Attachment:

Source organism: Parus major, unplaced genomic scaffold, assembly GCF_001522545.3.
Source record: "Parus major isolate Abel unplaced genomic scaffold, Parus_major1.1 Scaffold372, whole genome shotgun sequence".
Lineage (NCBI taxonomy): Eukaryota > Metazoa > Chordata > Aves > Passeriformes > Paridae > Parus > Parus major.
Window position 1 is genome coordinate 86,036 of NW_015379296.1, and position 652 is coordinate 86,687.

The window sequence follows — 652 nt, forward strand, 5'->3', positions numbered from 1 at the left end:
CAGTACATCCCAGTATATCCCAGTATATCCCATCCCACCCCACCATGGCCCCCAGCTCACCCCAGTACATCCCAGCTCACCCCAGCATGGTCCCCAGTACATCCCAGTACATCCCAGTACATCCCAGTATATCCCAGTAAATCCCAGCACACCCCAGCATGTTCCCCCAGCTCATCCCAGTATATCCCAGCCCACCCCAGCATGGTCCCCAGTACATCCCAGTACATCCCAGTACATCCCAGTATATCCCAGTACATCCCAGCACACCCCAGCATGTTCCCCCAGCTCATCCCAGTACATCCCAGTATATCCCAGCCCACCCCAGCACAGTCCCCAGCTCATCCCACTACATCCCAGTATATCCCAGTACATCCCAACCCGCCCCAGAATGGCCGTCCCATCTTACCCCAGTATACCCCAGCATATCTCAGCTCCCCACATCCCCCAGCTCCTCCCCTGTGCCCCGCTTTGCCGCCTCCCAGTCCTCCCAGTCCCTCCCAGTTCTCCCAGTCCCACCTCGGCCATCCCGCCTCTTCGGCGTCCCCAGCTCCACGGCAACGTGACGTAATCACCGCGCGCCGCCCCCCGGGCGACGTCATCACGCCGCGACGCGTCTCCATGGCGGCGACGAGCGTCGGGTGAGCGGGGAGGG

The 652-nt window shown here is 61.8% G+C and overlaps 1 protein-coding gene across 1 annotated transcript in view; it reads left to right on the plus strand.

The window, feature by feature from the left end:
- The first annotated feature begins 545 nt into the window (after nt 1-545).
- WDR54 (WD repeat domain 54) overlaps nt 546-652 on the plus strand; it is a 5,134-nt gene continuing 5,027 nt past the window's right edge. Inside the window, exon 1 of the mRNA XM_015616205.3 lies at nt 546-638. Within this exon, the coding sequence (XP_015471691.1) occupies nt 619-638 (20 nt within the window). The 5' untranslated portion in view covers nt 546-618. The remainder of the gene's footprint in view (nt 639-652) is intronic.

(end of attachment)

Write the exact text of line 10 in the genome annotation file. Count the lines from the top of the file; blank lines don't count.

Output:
- WDR54 (WD repeat domain 54) overlaps nt 546-652 on the plus strand; it is a 5,134-nt gene continuing 5,027 nt past the window's right edge. Inside the window, exon 1 of the mRNA XM_015616205.3 lies at nt 546-638. Within this exon, the coding sequence (XP_015471691.1) occupies nt 619-638 (20 nt within the window). The 5' untranslated portion in view covers nt 546-618. The remainder of the gene's footprint in view (nt 639-652) is intronic.